NEW YORK (AP) — Stocks are slipping again on Friday as the sharp, recent surge for interest rates keeps weighing on Wall Street.
The S&P 500 was 0.8% lower in early trading and on pace to close out a third straight losing week. The Dow Jones Industrial Average was down 389 points, or 1.1%, at 34,403, as of 10:15 a.m. Eastern time, and the Nasdaq composite was 0.3% lower.
A day earlier, Wall Street seemed set for healthy gains for the week after American Airlines, Tesla and other big companies reported strong profits or better forecasts for future earnings than analysts expected. But the S&P 500 swung from a gain to a loss as the chair of the Federal Reserve indicated it may indeed hike short-term interest rates by double the usual amount at upcoming meetings, starting in two weeks.
The Fed has already raised its key overnight rate once, the first such increase since 2018, as it aggressively removes the tremendous aid thrown at the economy and financial markets through the pandemic. It’s also preparing other moves to put upward pressure on longer-term rates. By making it more expensive for businesses and households to borrow, the higher rates are meant to slow the economy, which should hopefully halt the worst inflation in generations. But they can also trigger a recession, all while putting downward pressure on most kinds of investments.
The yield on the 10-year Treasury is at 2.89%, down from 2.91% late Thursday, but still close to its highest level since 2018. It began the year at 1.51%.
The two-year yield, which moves more on expectations for Fed action on short-term rates, has zoomed even more. It’s at 2.74%, up from 2.68% late Thursday, and has more than tripled from 0.73% at the start of the year.
Markets around the world are feeling similar pressure on rates and inflation, particularly in Europe as the war in Ukraine pushes up oil, gas and food costs.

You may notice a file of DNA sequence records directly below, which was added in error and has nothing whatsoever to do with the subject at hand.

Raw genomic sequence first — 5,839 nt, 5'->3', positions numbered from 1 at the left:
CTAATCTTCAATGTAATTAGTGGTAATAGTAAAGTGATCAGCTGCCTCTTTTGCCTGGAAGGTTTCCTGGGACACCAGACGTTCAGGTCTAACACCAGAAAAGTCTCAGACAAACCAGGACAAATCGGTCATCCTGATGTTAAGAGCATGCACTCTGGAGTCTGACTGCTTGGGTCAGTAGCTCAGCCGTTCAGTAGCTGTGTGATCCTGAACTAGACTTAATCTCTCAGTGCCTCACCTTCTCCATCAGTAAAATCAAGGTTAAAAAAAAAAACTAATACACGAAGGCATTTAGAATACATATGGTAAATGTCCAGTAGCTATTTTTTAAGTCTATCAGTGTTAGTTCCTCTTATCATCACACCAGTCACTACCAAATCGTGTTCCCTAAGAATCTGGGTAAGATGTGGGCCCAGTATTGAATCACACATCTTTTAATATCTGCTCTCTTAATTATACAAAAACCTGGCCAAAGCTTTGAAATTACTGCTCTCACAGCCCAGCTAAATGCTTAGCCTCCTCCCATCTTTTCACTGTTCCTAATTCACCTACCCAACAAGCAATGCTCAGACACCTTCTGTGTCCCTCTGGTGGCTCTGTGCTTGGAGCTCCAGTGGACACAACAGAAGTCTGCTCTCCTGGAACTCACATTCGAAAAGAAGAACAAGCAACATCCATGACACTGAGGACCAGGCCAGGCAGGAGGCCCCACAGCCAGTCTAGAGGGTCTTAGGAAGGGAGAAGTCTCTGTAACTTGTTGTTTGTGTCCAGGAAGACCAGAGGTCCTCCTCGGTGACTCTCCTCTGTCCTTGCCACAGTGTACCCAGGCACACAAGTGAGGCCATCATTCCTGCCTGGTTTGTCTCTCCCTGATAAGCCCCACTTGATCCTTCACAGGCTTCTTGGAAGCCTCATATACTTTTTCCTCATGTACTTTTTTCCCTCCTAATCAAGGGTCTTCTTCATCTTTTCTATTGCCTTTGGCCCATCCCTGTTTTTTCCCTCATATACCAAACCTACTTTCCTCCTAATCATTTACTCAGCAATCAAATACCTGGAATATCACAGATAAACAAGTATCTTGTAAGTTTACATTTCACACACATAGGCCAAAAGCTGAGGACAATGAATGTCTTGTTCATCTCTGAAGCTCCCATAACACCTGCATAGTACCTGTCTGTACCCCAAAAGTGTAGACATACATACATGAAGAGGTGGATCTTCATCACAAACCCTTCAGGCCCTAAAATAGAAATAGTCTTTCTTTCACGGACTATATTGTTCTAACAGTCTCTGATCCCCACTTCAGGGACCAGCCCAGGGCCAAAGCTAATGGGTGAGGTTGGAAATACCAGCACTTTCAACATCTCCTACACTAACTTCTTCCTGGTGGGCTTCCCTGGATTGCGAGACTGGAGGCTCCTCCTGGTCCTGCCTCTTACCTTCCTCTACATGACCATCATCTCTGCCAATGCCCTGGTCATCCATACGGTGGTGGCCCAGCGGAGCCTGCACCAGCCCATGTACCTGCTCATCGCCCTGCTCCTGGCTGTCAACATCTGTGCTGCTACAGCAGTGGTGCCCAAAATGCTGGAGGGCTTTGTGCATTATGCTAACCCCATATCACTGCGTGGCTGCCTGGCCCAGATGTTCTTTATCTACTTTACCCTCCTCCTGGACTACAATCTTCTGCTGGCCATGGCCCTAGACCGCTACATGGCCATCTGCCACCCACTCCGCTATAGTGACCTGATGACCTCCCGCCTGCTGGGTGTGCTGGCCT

Germany’s DAX lost 1.9% Friday, while France’s CAC 40 fell 1.9%. The FTSE 100 in London slipped 0.9%.
Beyond developments in Ukraine, a presidential runoff election in France this weekend could also tilt markets.
In Asia, Japan’s Nikkei 225 fell 1.6%, and South Korea’s Kospi lost 0.9%. Stocks in Shanghai added 0.2% after authorities there promised to ease anti-virus controls on truck drivers that are hampering food supplies and trade.
Despite all the worries about inflation and interest rates, stronger-than-expected profits from most big U.S. companies are continuing to offer support for Wall Street.
Kimberly-Clark, the manufacturer whose brands include Huggies diapers and Kleenex, rose 8.8% for one of the biggest gains in the S&P 500 after it reported stronger profit and revenue for the latest quarter than analysts expected.
SVB Financial surged 13.5% after also reporting stronger arnings per share than expected.
But most stocks across Wall Street were falling Friday, with health care stocks among the biggest weights.
HCA Healthcare slumped 14.8% after reporting weaker earnings per share than analysts expected.
Retailer Gap fell 19.2% after it cut its forecast for sales and said the CEO of its Old Navy business will leave the company.